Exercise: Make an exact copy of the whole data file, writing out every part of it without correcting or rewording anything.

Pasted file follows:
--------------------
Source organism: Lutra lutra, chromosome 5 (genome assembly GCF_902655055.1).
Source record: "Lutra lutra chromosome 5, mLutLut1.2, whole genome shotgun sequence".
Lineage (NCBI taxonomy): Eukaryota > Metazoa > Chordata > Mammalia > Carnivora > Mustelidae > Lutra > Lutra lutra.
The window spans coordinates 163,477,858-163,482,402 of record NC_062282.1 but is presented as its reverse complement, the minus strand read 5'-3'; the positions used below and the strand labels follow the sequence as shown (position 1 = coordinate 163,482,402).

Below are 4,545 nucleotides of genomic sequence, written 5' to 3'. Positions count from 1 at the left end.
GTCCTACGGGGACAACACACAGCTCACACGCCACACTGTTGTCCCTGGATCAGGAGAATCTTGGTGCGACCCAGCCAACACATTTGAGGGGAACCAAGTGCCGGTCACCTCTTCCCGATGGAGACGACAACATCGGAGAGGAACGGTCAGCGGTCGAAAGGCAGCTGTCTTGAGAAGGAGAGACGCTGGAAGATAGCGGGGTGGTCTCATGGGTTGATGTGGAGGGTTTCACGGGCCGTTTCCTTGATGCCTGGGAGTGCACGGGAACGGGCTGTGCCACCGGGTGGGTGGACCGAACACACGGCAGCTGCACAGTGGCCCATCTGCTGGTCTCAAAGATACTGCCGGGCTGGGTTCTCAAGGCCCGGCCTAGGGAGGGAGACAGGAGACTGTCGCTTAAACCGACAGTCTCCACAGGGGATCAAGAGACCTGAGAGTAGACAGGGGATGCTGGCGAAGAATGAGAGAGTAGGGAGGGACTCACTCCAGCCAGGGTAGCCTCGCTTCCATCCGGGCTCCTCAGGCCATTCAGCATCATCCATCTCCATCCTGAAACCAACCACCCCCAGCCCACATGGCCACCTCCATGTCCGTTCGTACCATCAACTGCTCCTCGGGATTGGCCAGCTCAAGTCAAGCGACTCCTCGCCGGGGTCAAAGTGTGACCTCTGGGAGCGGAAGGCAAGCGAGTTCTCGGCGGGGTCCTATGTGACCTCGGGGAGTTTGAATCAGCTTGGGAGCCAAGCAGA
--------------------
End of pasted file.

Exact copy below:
Source organism: Lutra lutra, chromosome 5 (genome assembly GCF_902655055.1).
Source record: "Lutra lutra chromosome 5, mLutLut1.2, whole genome shotgun sequence".
Lineage (NCBI taxonomy): Eukaryota > Metazoa > Chordata > Mammalia > Carnivora > Mustelidae > Lutra > Lutra lutra.
The window spans coordinates 163,477,858-163,482,402 of record NC_062282.1 but is presented as its reverse complement, the minus strand read 5'-3'; the positions used below and the strand labels follow the sequence as shown (position 1 = coordinate 163,482,402).

Below are 4,545 nucleotides of genomic sequence, written 5' to 3'. Positions count from 1 at the left end.
GTCCTACGGGGACAACACACAGCTCACACGCCACACTGTTGTCCCTGGATCAGGAGAATCTTGGTGCGACCCAGCCAACACATTTGAGGGGAACCAAGTGCCGGTCACCTCTTCCCGATGGAGACGACAACATCGGAGAGGAACGGTCAGCGGTCGAAAGGCAGCTGTCTTGAGAAGGAGAGACGCTGGAAGATAGCGGGGTGGTCTCATGGGTTGATGTGGAGGGTTTCACGGGCCGTTTCCTTGATGCCTGGGAGTGCACGGGAACGGGCTGTGCCACCGGGTGGGTGGACCGAACACACGGCAGCTGCACAGTGGCCCATCTGCTGGTCTCAAAGATACTGCCGGGCTGGGTTCTCAAGGCCCGGCCTAGGGAGGGAGACAGGAGACTGTCGCTTAAACCGACAGTCTCCACAGGGGATCAAGAGACCTGAGAGTAGACAGGGGATGCTGGCGAAGAATGAGAGAGTAGGGAGGGACTCACTCCAGCCAGGGTAGCCTCGCTTCCATCCGGGCTCCTCAGGCCATTCAGCATCATCCATCTCCATCCTGAAACCAACCACCCCCAGCCCACATGGCCACCTCCATGTCCGTTCGTACCATCAACTGCTCCTCGGGATTGGCCAGCTCAAGTCAAGCGACTCCTCGCCGGGGTCAAAGTGTGACCTCTGGGAGCGGAAGGCAAGCGAGTTCTCGGCGGGGTCCTATGTGACCTCGGGGAGTTTGAATCAGCTTGGGAGCCAAGCAGA